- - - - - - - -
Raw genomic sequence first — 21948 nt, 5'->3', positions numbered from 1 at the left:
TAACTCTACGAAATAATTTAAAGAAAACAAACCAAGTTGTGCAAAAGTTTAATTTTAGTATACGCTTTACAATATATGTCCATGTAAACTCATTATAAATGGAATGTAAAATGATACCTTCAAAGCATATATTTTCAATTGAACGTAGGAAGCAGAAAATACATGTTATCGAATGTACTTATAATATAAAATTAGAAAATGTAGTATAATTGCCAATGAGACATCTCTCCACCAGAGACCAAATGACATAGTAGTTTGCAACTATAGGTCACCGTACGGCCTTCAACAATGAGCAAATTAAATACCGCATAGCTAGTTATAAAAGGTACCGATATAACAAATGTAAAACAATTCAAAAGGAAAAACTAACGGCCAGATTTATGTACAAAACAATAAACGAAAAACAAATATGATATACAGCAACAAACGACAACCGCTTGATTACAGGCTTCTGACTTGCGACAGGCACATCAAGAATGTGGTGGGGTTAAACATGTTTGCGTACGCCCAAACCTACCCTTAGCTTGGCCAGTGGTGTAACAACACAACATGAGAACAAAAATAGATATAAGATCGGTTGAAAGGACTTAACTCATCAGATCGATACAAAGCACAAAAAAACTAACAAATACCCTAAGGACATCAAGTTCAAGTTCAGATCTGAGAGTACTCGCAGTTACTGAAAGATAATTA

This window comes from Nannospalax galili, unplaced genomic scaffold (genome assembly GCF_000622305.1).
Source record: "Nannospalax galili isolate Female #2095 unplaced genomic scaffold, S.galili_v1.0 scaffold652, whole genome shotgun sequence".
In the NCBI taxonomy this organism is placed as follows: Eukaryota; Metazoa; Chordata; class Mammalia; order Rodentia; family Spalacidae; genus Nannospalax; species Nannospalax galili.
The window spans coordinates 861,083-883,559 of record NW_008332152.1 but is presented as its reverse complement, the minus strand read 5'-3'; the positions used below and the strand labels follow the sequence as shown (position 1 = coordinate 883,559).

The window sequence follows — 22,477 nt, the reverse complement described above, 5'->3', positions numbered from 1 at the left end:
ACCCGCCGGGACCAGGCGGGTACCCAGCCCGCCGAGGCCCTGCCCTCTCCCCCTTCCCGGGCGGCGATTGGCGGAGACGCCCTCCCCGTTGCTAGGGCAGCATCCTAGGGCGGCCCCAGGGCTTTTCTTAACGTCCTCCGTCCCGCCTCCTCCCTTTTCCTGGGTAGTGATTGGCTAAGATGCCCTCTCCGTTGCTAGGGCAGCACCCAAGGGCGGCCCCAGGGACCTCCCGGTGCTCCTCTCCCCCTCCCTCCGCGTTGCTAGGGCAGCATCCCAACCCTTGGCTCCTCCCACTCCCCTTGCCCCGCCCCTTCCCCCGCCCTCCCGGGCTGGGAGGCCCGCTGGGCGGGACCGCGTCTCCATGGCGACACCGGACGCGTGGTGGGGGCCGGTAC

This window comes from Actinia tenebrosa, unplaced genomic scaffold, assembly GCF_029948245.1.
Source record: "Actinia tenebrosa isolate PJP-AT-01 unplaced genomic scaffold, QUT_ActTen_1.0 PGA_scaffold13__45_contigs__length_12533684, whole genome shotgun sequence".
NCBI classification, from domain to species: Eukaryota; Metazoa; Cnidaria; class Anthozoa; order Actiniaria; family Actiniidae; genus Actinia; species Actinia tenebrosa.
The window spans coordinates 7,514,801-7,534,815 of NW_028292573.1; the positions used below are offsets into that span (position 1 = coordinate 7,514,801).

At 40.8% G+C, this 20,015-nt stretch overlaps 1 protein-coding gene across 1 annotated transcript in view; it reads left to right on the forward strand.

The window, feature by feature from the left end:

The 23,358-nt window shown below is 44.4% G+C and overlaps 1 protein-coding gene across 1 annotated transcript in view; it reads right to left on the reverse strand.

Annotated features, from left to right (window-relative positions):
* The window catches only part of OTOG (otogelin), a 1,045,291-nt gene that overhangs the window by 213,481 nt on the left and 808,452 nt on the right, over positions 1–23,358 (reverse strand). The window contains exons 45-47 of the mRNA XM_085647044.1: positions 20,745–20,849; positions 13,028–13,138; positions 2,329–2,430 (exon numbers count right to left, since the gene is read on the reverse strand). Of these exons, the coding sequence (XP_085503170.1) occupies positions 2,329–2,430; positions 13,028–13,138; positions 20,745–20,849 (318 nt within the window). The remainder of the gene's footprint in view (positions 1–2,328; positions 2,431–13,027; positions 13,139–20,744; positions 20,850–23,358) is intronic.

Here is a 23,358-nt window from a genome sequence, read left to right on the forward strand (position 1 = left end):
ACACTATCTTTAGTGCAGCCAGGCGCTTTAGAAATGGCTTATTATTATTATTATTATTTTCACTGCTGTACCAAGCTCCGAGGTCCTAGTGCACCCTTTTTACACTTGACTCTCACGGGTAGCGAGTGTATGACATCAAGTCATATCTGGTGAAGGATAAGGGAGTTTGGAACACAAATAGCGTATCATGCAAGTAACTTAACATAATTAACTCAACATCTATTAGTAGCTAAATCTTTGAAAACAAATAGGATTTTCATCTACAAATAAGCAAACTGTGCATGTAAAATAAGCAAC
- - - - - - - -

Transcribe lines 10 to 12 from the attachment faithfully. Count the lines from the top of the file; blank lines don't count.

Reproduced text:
Source record: "Actinia tenebrosa isolate PJP-AT-01 unplaced genomic scaffold, QUT_ActTen_1.0 PGA_scaffold13__45_contigs__length_12533684, whole genome shotgun sequence".
NCBI classification, from domain to species: Eukaryota; Metazoa; Cnidaria; class Anthozoa; order Actiniaria; family Actiniidae; genus Actinia; species Actinia tenebrosa.
The window spans coordinates 7,514,801-7,534,815 of NW_028292573.1; the positions used below are offsets into that span (position 1 = coordinate 7,514,801).